I also found a new vocation in education when I started an educational side-business with my father. We began teaching our own holistic health care seminars to natural medicine practitioners around the tristate area. The curriculum was based on our own clinically-tested protocols. Those unusual protocols were the reason our clinic thrived. We were the last stop for a lot of people who had tried everything. And people got better. Lots of people. 

You probably know the old epithet: “Physician health thyself.” Well, it’s true. A lot of health professionals compulsively push themselves too far, often citing the “mission” as the rationale. For me, full-time work and school over that period in my early adulthood induced several chronic illnesses that I live with to this day. 

However, I wouldn’t take it all back. Sometimes the best way to help other people is to go through something yourself in the most visceral way. 

Since those early days in a clinical setting, I’ve worked and learned in a wide (too wide?) range of environments: teaching health and health care modalities, practicing herbalism, working for a public health research initiative, facilitating youth development programs, acting as a historical interpreter for a historical farm site in the Twin Cities, and teaching world history and geography. According to my family, I’m a bit culturally promiscuous: I fell in love with Southeastern Europe, Asian languages (Mandarin and Hindi), Persian and Urdu poetry, South African culture and intellectual progressivism, and more (but I won’t bore you with the list).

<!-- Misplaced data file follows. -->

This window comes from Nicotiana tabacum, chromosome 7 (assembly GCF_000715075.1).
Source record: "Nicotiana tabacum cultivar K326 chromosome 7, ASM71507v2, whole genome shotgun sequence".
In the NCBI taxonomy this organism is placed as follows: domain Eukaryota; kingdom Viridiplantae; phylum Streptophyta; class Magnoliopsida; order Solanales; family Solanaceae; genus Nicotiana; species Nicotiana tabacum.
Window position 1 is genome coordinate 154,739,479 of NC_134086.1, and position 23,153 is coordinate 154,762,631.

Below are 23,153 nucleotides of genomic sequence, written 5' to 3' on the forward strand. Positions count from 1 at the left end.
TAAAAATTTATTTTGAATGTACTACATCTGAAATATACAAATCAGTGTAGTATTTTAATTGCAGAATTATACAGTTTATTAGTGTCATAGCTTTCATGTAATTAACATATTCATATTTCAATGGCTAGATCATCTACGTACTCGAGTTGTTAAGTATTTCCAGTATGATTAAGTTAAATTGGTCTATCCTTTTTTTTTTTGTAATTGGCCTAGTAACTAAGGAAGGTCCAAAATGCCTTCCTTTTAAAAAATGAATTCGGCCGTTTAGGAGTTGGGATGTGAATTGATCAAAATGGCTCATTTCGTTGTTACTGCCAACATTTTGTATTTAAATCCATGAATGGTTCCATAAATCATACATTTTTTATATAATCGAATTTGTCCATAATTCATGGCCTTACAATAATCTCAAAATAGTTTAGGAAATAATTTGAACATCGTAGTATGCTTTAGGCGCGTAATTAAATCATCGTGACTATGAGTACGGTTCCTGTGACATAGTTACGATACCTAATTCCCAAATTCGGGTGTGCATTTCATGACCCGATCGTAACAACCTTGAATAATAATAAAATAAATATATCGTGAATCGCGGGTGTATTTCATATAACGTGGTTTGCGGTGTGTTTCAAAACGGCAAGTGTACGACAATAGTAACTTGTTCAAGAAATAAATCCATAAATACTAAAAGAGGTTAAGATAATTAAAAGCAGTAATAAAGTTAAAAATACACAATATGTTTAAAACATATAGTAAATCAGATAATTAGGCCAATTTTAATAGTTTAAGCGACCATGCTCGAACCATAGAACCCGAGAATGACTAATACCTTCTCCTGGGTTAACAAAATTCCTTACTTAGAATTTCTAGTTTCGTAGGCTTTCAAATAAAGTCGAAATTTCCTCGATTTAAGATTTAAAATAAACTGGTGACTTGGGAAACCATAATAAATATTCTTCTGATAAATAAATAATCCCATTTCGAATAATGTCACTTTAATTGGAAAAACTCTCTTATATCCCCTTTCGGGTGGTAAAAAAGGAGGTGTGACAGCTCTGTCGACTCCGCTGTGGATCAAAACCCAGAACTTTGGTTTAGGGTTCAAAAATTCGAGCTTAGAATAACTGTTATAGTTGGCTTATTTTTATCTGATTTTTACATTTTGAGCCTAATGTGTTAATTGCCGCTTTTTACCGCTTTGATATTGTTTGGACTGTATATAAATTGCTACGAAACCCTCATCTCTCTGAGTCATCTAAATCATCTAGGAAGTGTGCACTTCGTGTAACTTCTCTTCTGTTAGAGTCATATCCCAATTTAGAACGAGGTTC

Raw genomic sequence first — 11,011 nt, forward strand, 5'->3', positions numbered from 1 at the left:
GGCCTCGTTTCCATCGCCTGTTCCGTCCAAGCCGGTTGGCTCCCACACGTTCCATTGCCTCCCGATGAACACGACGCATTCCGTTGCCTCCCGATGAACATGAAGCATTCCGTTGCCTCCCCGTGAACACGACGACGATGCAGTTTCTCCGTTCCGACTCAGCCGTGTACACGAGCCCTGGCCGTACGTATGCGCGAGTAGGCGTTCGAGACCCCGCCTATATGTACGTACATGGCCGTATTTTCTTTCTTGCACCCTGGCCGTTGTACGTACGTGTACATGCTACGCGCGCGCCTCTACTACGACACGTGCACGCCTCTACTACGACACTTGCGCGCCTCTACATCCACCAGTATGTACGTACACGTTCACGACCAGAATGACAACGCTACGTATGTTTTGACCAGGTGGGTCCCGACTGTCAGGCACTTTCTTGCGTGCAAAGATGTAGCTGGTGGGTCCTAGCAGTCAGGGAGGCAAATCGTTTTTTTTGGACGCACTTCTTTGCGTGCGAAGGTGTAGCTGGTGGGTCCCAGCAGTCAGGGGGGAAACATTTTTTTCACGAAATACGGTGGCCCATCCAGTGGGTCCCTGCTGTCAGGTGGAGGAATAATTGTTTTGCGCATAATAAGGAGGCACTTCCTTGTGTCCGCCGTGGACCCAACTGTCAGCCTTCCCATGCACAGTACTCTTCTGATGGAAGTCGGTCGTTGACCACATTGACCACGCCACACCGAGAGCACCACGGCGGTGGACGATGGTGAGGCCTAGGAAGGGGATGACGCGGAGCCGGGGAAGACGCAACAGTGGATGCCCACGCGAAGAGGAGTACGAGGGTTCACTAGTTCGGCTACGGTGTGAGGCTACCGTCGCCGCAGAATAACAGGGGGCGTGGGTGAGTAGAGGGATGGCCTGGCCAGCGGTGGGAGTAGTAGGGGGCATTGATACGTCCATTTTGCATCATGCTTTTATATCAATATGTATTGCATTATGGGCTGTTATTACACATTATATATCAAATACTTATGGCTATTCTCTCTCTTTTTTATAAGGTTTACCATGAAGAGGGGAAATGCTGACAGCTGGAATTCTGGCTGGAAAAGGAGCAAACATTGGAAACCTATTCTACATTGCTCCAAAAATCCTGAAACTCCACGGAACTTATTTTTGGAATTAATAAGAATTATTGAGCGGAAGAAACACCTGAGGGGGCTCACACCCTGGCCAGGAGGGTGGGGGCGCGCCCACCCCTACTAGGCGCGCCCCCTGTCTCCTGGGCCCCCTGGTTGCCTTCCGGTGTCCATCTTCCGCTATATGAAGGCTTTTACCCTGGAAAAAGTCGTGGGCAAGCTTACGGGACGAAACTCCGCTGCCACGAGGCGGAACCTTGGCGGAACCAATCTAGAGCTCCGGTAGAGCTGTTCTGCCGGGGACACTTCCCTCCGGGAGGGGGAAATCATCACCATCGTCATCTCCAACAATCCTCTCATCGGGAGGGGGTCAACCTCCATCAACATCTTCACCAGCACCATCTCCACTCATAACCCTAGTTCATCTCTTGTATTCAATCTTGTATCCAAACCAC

These days, I’m working toward becoming a registered herbalist with the American Herbalist Guild, the highest standard of professional qualification in the U.S. On the average day, you can find me reading or studying ethnomedicine (traditional ecological and medical practices), earth and human microbiome studies, the historical geography of food, and the connections between chronic health conditions and the environment. 

But I no longer have to study or teach holistic health in order to encounter it. It’s a surreal experience to find that the products and therapies I had to defend and search for ten years ago are mainstream health resources now. I can drive to my local supermarket and find the food necessary to help manage my chronic illnesses. Most people I know have some knowledge of holistic therapies. The friends confused by my strange lifestyle when we were kids have now adopted similar lifestyles. Best of all, I love that I can have a real conversation about intestinal health around the kitchen counter without dark looks and quick changes of subject. (Though maybe that’s because those folks have kids and managing bodily functions takes up a large percentage of their time.)